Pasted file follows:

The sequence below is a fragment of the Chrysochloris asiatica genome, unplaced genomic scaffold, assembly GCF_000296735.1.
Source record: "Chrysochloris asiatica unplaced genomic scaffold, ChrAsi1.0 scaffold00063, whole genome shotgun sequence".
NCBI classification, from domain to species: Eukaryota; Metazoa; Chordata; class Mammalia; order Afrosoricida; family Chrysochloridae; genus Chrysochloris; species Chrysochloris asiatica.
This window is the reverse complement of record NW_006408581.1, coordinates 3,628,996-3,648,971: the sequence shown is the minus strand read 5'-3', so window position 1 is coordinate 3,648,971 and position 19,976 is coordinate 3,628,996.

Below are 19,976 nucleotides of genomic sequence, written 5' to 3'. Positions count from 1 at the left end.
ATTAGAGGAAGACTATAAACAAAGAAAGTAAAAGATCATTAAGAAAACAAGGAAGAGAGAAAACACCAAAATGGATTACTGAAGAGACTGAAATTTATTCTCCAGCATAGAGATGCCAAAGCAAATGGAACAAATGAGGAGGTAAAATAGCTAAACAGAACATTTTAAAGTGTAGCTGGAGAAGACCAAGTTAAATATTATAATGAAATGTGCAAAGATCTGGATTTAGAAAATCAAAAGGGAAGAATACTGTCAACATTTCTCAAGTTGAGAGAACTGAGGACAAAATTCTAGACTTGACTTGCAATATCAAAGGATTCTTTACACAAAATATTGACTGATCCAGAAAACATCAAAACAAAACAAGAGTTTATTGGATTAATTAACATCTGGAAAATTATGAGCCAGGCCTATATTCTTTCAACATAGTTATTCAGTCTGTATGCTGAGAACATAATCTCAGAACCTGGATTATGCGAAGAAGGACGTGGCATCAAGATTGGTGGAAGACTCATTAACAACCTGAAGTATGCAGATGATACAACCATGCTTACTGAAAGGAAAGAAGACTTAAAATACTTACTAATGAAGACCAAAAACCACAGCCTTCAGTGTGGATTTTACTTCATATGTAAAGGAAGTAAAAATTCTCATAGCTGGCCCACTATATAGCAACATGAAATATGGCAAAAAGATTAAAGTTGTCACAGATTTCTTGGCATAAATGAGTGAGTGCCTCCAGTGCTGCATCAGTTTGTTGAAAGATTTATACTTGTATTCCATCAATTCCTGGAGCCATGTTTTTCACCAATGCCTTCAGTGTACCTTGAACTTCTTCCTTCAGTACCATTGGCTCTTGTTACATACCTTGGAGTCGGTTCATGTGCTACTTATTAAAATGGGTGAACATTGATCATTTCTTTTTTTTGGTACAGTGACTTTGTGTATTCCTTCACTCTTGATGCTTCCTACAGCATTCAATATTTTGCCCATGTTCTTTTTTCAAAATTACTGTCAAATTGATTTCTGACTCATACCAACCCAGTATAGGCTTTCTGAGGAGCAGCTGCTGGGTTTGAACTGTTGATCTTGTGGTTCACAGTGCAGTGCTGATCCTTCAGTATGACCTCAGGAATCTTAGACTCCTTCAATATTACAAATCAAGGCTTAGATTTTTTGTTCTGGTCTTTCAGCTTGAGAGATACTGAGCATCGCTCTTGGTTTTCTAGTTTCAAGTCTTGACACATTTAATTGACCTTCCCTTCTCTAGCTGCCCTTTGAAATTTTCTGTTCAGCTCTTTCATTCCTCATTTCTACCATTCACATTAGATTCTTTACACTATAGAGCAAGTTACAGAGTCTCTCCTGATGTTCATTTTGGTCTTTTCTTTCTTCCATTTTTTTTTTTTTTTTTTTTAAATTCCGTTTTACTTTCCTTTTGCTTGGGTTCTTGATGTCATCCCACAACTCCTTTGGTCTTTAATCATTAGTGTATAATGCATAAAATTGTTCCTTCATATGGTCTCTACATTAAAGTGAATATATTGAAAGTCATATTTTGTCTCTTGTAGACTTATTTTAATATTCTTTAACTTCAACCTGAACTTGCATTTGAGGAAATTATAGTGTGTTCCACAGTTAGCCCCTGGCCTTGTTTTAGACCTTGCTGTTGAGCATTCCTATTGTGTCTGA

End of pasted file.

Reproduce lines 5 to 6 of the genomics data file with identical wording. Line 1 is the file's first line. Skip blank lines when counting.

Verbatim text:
Below are 19,976 nucleotides of genomic sequence, written 5' to 3'. Positions count from 1 at the left end.
ATTAGAGGAAGACTATAAACAAAGAAAGTAAAAGATCATTAAGAAAACAAGGAAGAGAGAAAACACCAAAATGGATTACTGAAGAGACTGAAATTTATTCTCCAGCATAGAGATGCCAAAGCAAATGGAACAAATGAGGAGGTAAAATAGCTAAACAGAACATTTTAAAGTGTAGCTGGAGAAGACCAAGTTAAATATTATAATGAAATGTGCAAAGATCTGGATTTAGAAAATCAAAAGGGAAGAATACTGTCAACATTTCTCAAGTTGAGAGAACTGAGGACAAAATTCTAGACTTGACTTGCAATATCAAAGGATTCTTTACACAAAATATTGACTGATCCAGAAAACATCAAAACAAAACAAGAGTTTATTGGATTAATTAACATCTGGAAAATTATGAGCCAGGCCTATATTCTTTCAACATAGTTATTCAGTCTGTATGCTGAGAACATAATCTCAGAACCTGGATTATGCGAAGAAGGACGTGGCATCAAGATTGGTGGAAGACTCATTAACAACCTGAAGTATGCAGATGATACAACCATGCTTACTGAAAGGAAAGAAGACTTAAAATACTTACTAATGAAGACCAAAAACCACAGCCTTCAGTGTGGATTTTACTTCATATGTAAAGGAAGTAAAAATTCTCATAGCTGGCCCACTATATAGCAACATGAAATATGGCAAAAAGATTAAAGTTGTCACAGATTTCTTGGCATAAATGAGTGAGTGCCTCCAGTGCTGCATCAGTTTGTTGAAAGATTTATACTTGTATTCCATCAATTCCTGGAGCCATGTTTTTCACCAATGCCTTCAGTGTACCTTGAACTTCTTCCTTCAGTACCATTGGCTCTTGTTACATACCTTGGAGTCGGTTCATGTGCTACTTATTAAAATGGGTGAACATTGATCATTTCTTTTTTTTGGTACAGTGACTTTGTGTATTCCTTCACTCTTGATGCTTCCTACAGCATTCAATATTTTGCCCATGTTCTTTTTTCAAAATTACTGTCAAATTGATTTCTGACTCATACCAACCCAGTATAGGCTTTCTGAGGAGCAGCTGCTGGGTTTGAACTGTTGATCTTGTGGTTCACAGTGCAGTGCTGATCCTTCAGTATGACCTCAGGAATCTTAGACTCCTTCAATATTACAAATCAAGGCTTAGATTTTTTGTTCTGGTCTTTCAGCTTGAGAGATACTGAGCATCGCTCTTGGTTTTCTAGTTTCAAGTCTTGACACATTTAATTGACCTTCCCTTCTCTAGCTGCCCTTTGAAATTTTCTGTTCAGCTCTTTCATTCCTCATTTCTACCATTCACATTAGATTCTTTACACTATAGAGCAAGTTACAGAGTCTCTCCTGATGTTCATTTTGGTCTTTTCTTTCTTCCATTTTTTTTTTTTTTTTTTTTAAATTCCGTTTTACTTTCCTTTTGCTTGGGTTCTTGATGTCATCCCACAACTCCTTTGGTCTTTAATCATTAGTGTATAATGCATAAAATTGTTCCTTCATATGGTCTCTACATTAAAGTGAATATATTGAAAGTCATATTTTGTCTCTTGTAGACTTATTTTAATATTCTTTAACTTCAACCTGAACTTGCATTTGAGGAAATTATAGTGTGTTCCACAGTTAGCCCCTGGCCTTGTTTTAGACCTTGCTGTTGAGCATTCCTATTGTGTCTGA